If Darth Vader wins in Star Wars, he's going to enslave the galaxy. Of course you don't want that to happen. If Hannibal Lecter is set loose, he's going to torture, kill and eat people until he gets bored of it and does something more fucking up. Of course you need him to be stopped. Same goes for almost every bland, stupid Marvel villain in recent years. When your antagonist wants things so fucking extreme because he's an avatar for evil, that makes your protagonist just a means to stop him. And that's horseshit. That makes for the blandest, most straightforward characters that don't have anything to offer.
Conflict is about a clash of desires. I don't know anyone on Earth who would like the universe to be destroyed or who would enjoy having a people-eating monster walking the street. That's not cause for conflict at all, it's merely recreating the moral clarity of World War II, which was arguably the latest moment of moral clarity in the world. The last time where we all knew were were banding against the bad guys. Of course, there were great nuances to this conflict, but we're barely starting to wrap out minds around it.
Contemporary knights and kind-hearted cowboys will make you feel good about yourselves because it's easy to imagine yourself at their place, fighting the good fight, but they don't have anything else to offer. I say fuck 'em, you deserve more.
What are good examples of morally nuanced narratives?
Ah, my favorite part. I love to bag on the Marvel Cinematic Universe for creating some of the most simplistic narratives with over-simplistic stakes, but I was pleasantly surprised with the latest Thor movie. It ultimately respects the good vs evil formula, but it has interesting bends in the road.
The antagonist in this story is Hela, Thor's estranged sister, and what she wants is way more complicated than rule/destroy the universe. She wants to reign over Asgard, which is technically her right as first born. She was exiled by Odin when he turned on his own war-mongering days and reinvented his legacy inside his own kingdom. He completely shut her out of her own people's legacy out of fear they'd never stop waging war. So, outside of being terribly powerful and violent, Hela is understandably angry. That makes Thor and Loki understandably confused and slightly heartbroken at their dad.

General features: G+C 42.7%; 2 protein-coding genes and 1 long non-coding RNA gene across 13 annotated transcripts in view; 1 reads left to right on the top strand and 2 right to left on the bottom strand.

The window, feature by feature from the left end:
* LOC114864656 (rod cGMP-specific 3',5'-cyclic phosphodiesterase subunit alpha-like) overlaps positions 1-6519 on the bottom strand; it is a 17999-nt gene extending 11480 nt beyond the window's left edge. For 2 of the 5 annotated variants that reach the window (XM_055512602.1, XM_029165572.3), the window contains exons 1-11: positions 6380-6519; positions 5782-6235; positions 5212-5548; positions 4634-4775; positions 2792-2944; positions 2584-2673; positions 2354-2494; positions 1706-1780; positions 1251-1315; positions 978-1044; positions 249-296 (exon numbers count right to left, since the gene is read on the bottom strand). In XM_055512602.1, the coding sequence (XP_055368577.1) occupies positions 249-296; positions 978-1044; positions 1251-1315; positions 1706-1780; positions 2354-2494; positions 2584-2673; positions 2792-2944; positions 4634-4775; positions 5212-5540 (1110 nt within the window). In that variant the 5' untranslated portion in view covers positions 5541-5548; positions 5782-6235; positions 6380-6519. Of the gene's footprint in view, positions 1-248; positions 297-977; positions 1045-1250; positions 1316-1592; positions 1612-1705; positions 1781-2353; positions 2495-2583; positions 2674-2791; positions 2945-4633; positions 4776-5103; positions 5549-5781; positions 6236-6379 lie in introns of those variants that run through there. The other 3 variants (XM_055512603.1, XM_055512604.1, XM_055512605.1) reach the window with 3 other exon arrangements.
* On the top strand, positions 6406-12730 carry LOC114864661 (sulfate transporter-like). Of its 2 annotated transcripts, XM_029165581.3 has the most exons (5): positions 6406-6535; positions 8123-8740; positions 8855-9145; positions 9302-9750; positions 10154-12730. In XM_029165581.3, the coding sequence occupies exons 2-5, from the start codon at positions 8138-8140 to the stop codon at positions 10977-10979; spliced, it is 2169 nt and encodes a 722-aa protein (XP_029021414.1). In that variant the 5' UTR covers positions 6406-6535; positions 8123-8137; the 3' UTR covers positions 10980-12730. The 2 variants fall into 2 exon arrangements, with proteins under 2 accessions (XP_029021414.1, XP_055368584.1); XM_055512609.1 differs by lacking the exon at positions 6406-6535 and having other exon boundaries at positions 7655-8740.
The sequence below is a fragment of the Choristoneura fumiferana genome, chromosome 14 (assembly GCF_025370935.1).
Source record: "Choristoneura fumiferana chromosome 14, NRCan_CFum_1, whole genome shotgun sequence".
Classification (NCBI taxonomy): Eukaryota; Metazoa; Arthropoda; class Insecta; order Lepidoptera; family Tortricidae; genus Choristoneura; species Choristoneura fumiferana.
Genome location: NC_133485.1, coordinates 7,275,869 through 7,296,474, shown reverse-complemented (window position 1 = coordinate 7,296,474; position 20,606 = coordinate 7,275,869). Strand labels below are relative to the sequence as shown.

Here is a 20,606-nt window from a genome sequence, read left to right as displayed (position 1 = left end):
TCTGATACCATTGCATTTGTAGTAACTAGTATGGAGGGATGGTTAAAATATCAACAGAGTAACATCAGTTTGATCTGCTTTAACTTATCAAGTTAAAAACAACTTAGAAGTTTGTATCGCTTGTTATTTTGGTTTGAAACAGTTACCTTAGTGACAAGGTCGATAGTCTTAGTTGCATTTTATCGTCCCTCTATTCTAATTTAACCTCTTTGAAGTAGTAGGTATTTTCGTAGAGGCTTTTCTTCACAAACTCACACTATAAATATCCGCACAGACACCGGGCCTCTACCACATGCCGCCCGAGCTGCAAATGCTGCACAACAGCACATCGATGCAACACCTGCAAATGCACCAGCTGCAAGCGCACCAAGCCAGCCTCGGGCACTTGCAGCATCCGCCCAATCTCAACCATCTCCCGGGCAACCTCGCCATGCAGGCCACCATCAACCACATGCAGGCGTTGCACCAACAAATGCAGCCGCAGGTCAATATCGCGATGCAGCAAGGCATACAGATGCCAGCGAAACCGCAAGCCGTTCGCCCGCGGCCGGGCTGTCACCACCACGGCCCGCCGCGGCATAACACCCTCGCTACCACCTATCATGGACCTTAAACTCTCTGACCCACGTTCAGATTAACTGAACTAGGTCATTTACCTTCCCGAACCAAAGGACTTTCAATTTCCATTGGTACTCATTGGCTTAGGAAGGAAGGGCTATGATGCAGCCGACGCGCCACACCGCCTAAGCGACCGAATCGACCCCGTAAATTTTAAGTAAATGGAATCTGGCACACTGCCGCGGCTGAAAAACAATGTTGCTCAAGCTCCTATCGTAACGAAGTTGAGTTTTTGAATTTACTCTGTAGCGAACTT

Suddenly, there are stakes other than the survival of the universe. Thor and Loki have to fight Hela for the legacy of their own people. The victor will dictate how the Asgardians will be remembered.
I've been ceaselessly yapping about Joe Clifford's novel Give Up the Dead over the last couple months, but it's another example of nuanced stakes and therefore nuanced morals. Ethan Crowder wants Jay to find his son Philip, who's been kidnapped by a radical recovery group. It's clear who's the good and the bad guys here, right? Hold your horses. Ethan is a rich, dick-swinging businessman who wants to snatch his son from is mother, who allegedly contacted the radical recovery group. Has Philip been kidnapped or hidden for his own sake? There's no wrong or right answer in a custody battle, just a side that's more irrational than the other.
I'm not saying you should blur the lines of morality in your novel/movie to make it interesting. I'm merely saying the stakes should be more interesting than: destroying the universe or killing people for the sake of killing people. It should be about conflicting desires first and foremost. If your stakes are too simple, good luck hooking an audience up for 300 pages or two and a half hours. If I know exactly what's going to happen because you're high-strung on the idea your protagonist triumphing over evil, I'll check out on page 30 and sleepwalk through the rest of your book.
We want more than simplistic, morally rigid stakes. Be bold. Swing for the fences.